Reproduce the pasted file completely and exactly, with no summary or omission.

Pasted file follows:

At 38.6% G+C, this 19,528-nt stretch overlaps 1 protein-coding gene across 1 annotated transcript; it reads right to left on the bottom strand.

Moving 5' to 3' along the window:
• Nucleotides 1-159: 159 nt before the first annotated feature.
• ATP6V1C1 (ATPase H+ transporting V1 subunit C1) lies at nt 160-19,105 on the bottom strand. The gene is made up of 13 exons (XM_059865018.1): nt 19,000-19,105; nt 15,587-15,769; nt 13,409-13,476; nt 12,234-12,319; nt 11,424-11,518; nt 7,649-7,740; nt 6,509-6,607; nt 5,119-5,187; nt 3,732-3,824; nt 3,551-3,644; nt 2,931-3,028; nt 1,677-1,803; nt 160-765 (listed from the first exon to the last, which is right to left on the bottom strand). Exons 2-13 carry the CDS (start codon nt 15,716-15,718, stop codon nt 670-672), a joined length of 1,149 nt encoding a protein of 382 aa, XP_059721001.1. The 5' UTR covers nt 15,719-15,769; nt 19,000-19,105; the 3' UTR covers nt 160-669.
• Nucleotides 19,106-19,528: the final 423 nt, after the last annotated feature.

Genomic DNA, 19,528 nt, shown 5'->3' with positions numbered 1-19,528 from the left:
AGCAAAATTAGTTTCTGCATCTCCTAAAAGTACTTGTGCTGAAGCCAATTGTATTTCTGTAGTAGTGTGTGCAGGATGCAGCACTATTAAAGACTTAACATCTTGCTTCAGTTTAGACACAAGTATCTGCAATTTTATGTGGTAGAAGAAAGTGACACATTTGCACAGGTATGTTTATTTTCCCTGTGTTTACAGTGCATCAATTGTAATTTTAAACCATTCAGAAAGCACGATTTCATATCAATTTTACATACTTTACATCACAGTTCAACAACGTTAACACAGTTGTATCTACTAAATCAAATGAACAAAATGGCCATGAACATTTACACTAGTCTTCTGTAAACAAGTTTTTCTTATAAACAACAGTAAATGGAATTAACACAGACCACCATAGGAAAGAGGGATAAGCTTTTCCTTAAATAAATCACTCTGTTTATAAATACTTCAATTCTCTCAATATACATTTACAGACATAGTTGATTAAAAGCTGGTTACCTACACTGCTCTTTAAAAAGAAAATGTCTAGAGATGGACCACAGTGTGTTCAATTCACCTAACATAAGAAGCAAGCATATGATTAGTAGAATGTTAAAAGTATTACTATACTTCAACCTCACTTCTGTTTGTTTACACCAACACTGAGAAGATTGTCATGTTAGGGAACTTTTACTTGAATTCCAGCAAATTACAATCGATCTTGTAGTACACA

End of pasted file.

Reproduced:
At 38.6% G+C, this 19,528-nt stretch overlaps 1 protein-coding gene across 1 annotated transcript; it reads right to left on the bottom strand.

Moving 5' to 3' along the window:
• Nucleotides 1-159: 159 nt before the first annotated feature.
• ATP6V1C1 (ATPase H+ transporting V1 subunit C1) lies at nt 160-19,105 on the bottom strand. The gene is made up of 13 exons (XM_059865018.1): nt 19,000-19,105; nt 15,587-15,769; nt 13,409-13,476; nt 12,234-12,319; nt 11,424-11,518; nt 7,649-7,740; nt 6,509-6,607; nt 5,119-5,187; nt 3,732-3,824; nt 3,551-3,644; nt 2,931-3,028; nt 1,677-1,803; nt 160-765 (listed from the first exon to the last, which is right to left on the bottom strand). Exons 2-13 carry the CDS (start codon nt 15,716-15,718, stop codon nt 670-672), a joined length of 1,149 nt encoding a protein of 382 aa, XP_059721001.1. The 5' UTR covers nt 15,719-15,769; nt 19,000-19,105; the 3' UTR covers nt 160-669.
• Nucleotides 19,106-19,528: the final 423 nt, after the last annotated feature.

Genomic DNA, 19,528 nt, shown 5'->3' with positions numbered 1-19,528 from the left:
AGCAAAATTAGTTTCTGCATCTCCTAAAAGTACTTGTGCTGAAGCCAATTGTATTTCTGTAGTAGTGTGTGCAGGATGCAGCACTATTAAAGACTTAACATCTTGCTTCAGTTTAGACACAAGTATCTGCAATTTTATGTGGTAGAAGAAAGTGACACATTTGCACAGGTATGTTTATTTTCCCTGTGTTTACAGTGCATCAATTGTAATTTTAAACCATTCAGAAAGCACGATTTCATATCAATTTTACATACTTTACATCACAGTTCAACAACGTTAACACAGTTGTATCTACTAAATCAAATGAACAAAATGGCCATGAACATTTACACTAGTCTTCTGTAAACAAGTTTTTCTTATAAACAACAGTAAATGGAATTAACACAGACCACCATAGGAAAGAGGGATAAGCTTTTCCTTAAATAAATCACTCTGTTTATAAATACTTCAATTCTCTCAATATACATTTACAGACATAGTTGATTAAAAGCTGGTTACCTACACTGCTCTTTAAAAAGAAAATGTCTAGAGATGGACCACAGTGTGTTCAATTCACCTAACATAAGAAGCAAGCATATGATTAGTAGAATGTTAAAAGTATTACTATACTTCAACCTCACTTCTGTTTGTTTACACCAACACTGAGAAGATTGTCATGTTAGGGAACTTTTACTTGAATTCCAGCAAATTACAATCGATCTTGTAGTACACA